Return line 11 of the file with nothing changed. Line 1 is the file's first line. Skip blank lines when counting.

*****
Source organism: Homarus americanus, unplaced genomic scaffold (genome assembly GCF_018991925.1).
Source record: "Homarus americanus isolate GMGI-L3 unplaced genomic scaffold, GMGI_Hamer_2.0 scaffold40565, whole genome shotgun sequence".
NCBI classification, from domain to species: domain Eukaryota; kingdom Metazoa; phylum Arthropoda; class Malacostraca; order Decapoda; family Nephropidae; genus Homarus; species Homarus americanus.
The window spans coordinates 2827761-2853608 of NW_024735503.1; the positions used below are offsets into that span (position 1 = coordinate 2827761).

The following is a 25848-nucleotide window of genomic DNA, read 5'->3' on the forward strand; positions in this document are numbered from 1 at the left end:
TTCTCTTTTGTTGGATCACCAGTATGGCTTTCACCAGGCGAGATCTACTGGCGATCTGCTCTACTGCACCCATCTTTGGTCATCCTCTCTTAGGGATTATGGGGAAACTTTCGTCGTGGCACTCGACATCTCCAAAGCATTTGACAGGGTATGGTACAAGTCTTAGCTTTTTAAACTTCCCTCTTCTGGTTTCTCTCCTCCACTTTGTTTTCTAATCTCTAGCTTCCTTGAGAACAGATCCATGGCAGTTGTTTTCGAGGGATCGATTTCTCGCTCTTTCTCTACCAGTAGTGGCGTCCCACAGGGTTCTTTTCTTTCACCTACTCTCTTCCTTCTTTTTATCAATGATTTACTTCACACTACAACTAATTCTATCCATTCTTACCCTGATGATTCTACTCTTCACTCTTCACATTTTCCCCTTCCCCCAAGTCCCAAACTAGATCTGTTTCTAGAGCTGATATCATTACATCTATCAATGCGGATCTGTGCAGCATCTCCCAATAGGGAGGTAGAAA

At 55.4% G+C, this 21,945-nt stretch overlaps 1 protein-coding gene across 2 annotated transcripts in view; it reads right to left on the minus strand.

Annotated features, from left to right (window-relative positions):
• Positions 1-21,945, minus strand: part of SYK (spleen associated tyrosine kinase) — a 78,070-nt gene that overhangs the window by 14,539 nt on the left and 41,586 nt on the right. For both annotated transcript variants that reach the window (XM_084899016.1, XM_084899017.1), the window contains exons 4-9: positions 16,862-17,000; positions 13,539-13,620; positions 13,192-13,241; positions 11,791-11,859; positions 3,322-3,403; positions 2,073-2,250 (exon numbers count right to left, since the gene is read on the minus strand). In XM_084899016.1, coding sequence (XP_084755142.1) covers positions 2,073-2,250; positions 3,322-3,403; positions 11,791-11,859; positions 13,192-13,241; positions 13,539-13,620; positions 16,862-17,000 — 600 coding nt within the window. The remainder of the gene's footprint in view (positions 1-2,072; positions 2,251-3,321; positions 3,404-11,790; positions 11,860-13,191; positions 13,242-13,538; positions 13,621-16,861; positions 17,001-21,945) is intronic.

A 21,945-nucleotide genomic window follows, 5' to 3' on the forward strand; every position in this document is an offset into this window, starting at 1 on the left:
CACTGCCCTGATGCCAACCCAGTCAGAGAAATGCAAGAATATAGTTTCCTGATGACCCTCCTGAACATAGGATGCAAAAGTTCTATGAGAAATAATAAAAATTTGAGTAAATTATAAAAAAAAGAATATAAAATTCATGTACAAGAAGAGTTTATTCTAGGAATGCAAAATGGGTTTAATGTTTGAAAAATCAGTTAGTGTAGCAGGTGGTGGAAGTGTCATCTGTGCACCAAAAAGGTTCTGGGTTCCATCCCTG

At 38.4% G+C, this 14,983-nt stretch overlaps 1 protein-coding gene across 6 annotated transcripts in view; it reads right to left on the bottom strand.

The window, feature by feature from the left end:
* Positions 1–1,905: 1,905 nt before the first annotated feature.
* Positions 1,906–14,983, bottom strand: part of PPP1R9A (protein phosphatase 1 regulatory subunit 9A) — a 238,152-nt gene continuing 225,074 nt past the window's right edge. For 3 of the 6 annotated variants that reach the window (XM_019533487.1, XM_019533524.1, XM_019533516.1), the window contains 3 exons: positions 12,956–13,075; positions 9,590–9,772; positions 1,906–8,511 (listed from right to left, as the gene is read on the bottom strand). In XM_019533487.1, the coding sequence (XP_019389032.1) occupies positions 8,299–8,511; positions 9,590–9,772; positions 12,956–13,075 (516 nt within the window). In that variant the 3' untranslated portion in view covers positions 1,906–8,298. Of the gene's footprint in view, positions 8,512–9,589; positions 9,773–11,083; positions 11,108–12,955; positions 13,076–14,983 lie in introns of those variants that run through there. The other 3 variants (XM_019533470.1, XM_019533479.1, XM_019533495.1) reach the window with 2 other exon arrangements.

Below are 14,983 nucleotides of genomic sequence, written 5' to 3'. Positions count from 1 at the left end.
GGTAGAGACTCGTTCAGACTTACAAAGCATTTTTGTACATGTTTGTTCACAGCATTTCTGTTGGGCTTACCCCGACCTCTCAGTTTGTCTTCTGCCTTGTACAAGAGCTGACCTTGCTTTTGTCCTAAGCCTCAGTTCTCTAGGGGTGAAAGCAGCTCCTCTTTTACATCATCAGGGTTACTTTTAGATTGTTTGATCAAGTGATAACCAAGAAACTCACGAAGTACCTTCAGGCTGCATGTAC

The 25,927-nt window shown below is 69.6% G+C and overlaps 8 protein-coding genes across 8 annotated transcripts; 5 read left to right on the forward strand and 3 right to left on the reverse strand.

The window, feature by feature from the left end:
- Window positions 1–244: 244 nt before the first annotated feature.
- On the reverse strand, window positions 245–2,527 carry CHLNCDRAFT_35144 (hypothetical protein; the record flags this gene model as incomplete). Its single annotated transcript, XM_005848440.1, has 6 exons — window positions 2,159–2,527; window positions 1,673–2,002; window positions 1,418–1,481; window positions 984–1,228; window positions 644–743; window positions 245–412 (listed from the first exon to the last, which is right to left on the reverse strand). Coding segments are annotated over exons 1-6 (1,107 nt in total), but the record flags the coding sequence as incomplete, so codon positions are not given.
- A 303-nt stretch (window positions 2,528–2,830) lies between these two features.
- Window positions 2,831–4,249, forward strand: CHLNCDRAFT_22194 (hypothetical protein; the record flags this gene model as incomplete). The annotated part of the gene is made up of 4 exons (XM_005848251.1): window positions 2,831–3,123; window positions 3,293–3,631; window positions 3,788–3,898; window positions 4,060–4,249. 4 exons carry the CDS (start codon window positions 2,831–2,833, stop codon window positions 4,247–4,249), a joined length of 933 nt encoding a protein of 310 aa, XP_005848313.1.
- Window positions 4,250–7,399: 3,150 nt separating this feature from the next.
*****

CACTGCCCTGATGCCAACCCAGTCAGAGAAATGCAAGAATATAGTTTCCTGATGACCCTCCTGAACATAGGATGCAAAAGTTCTATGAGAAATAATAAAAATTTGAGTAAATTATAAAAAAAAGAATATAAAATTCATGTACAAGAAGAGTTTATTCTAGGAATGCAAAATGGGTTTAATGTTTGAAAAATCAGTTAGTGTAGCAGGTGGTGGAAGTGTCATCTGTGCACCAAAAAGGTTCTGGGTTCCATCCCTG